Exploring Deep Learning in Python
This repository contains code I used for learning and exploring Deep Learning using Python.
TrainCNN.py so that I can easily experiment with some of the important hyperparameters involved in training Deep Convolutional Neural Networks. Fixing hyperparameters in the code makes it difficult to try out different values of a parameter as well as to keep track of the results.
TrainCNN.py accepts values of the hyperparameters on the command line and write the results to CSV files. One CSV file is generated with detailed information about each run of the program. It contains the values of all hyperparameters and the status of each epoch. Some of the hyperparameters, training loss and error, and validation loss and error is appended to a common CSV file. This CSV file allows easy comparison of the effect of different values of hyperparameters in a single place. Additionally, a chart illustrating training and validation loss, and training and validation error is generated using Matplotlib.
TrainCNN.py accepts the following command line arguments:
The CNN architecture (default: Custom)
The class mode of the data (default: Categorical)
The optimization function (default: Adam)
The learning rate (default: 0.0001)
The image size (default: 224)
The maximum number of epochs to train (default: 30)
The batch size to use for training (default: 25)
The prefix for all output files (default: Foo)
File name of the common output CSV (default: Results.csv)
Enable/disable dropout regularization. (default: False)
Enable/disable image augmentations. (default: False)
With image augmentation, number of images in the dataset times this multiplier is used for training. (default: 3)
Enable/disable debugging. Debugging mode uses a smaller dataset for faster execution. (default: False)
Most of the parameters are self explanatory, here I explain only some of the more obscure of them:
-–cnnArch: This parameter defines the architecture of the CNN. Two support values are
Customdefines a CNN model with four blocks of 2D convolutional and max pooling layers and ends with two fully dense layers.
VGG16uses imagenet weights with VGG16 model and without the top layer. I added a single dense layer at the end. Note that when using
VGG16model, image size is fixed at 224 x 244 and
--augMultiplier: When image augmentation is used, number of training steps is scaled with
–augMultiplier. This essentially increased the number of images with which the CNN is trained.
TrainCNN.py expects data to be in the following layout:
- There should be four folder: data/train. data/train_debug, data/validate, and data/validate_debug in the same folder as
- For each of these folders, there should be a sub-folder for each class in the dataset.
_debug folders are optional and are used with
–debugswitch. The idea is to test the entire code using a smaller dataset which will take less time to execute to wrinkle out any issues or bugs.
- Support for different initializers for weights. Currently
- Support for other pretrained models available in tf.keras.
- Support for early stopping.
- Support for training on multiple GPUs.
TrainCNN.py can be used by itself, it is primarily designed to be used through Windows batch file or Linux shell scripts. For example, to study the effect of batch size on validation loss we can run the following commands sequentially:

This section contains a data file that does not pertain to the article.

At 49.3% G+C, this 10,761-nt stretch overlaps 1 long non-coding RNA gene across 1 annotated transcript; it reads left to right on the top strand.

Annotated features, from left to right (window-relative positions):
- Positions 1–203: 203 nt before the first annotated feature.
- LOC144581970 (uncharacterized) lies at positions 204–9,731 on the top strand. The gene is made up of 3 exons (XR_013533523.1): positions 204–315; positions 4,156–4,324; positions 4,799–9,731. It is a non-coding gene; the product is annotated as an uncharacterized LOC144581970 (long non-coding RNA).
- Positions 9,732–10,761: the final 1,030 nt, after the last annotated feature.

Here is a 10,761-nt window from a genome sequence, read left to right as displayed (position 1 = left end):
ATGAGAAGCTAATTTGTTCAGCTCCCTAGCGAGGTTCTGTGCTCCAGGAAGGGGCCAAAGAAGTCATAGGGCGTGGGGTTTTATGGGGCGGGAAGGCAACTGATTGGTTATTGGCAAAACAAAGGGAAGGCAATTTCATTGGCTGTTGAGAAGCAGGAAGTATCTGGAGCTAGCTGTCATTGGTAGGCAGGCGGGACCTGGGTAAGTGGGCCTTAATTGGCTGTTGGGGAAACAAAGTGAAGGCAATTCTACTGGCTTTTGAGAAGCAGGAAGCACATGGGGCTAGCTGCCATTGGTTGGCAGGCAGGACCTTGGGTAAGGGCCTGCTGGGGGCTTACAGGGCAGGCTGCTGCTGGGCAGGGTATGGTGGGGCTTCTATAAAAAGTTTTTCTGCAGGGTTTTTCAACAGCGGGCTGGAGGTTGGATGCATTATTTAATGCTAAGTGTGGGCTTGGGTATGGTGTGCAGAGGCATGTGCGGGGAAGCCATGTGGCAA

Train.cnn.py -–batchSize 16 –outputFileNamePrefix Model_BS16
Train.cnn.py -–batchSize 32 –outputFileNamePrefix Model_BS32
Train.cnn.py -–batchSize 64 –outputFileNamePrefix Model_BS64
Train.cnn.py -–batchSize 128 –outputFileNamePrefix Model_BS128
Running these four command will generate the following files:
- Model_BS16.h5, Model_BS16.csv, and Model_BS16.png.
- Similarly for other three commands.
LogisticRegression.py trains a classifier for Kaggle’s dogs vs. cats dataset. It accepts the following command line arguments:
Logistic regression expects all samples to have the same number of features. imageSize is used to specify the size to which all images in a dataset will be rescaled to (default: 100)
Choose the solver used to minimize the cost function for logistic regression (default: lbfgs)
--rescale / –-no-rescale
Enable rescaling pixel values in images to [0.0, 1.0] and standardize all images so that each pixel has a zero mean and 1.0 standard deviation (default: --no-rescale)
--debug / --no-debug
Enable debugging. In debugging mode, only first 100 images are used
On first run,
LogisticRegression.py stores the entire dataset as numpy arrays after rescaling (if specified) to a npz array. On subsequent runs, it loads this file to save time on resizing images and rescaling pixel values. The fitted model is saved to a file with prefix LRModel. Finally,
LogisticRegression.py appends its results to
LogisticRegression.csv with the following columns: solver, image size, rescaled, training accuracy, validation accuracy, time taken to fit model, and total time. This makes it easy to compare results from different parameters.
LogisticRegression.py can be used either itself on a console or it can be used from a Windows batch file or Linux shell script with different combination of arguments so that they can be compared easily. For example, to compare various images sized with and without rescaling we can use the following command in a batch file to shell script:
./LogisticRegression.py –-imageSize 50 --rescale
./LogisticRegression.py –-imageSize 100 --rescale
./LogisticRegression.py –-imageSize 150 --rescale
./LogisticRegression.py –-imageSize 200 --rescale
./LogisticRegression.py –-imageSize 50
./LogisticRegression.py –-imageSize 100
./LogisticRegression.py –-imageSize 150
./LogisticRegression.py –-imageSize 200
- Generalize script to support datasets other than dogs vs. cats.
- Support for specifying range of values for Cs, the parameter to specify the weight for L2 regularization.